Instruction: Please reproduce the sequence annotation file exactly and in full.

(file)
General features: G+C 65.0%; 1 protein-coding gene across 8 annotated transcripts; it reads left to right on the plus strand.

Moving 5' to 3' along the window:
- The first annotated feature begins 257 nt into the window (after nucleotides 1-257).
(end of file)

General features: G+C 65.0%; 1 protein-coding gene across 8 annotated transcripts; it reads left to right on the plus strand.

Moving 5' to 3' along the window:
- The first annotated feature begins 257 nt into the window (after nucleotides 1-257).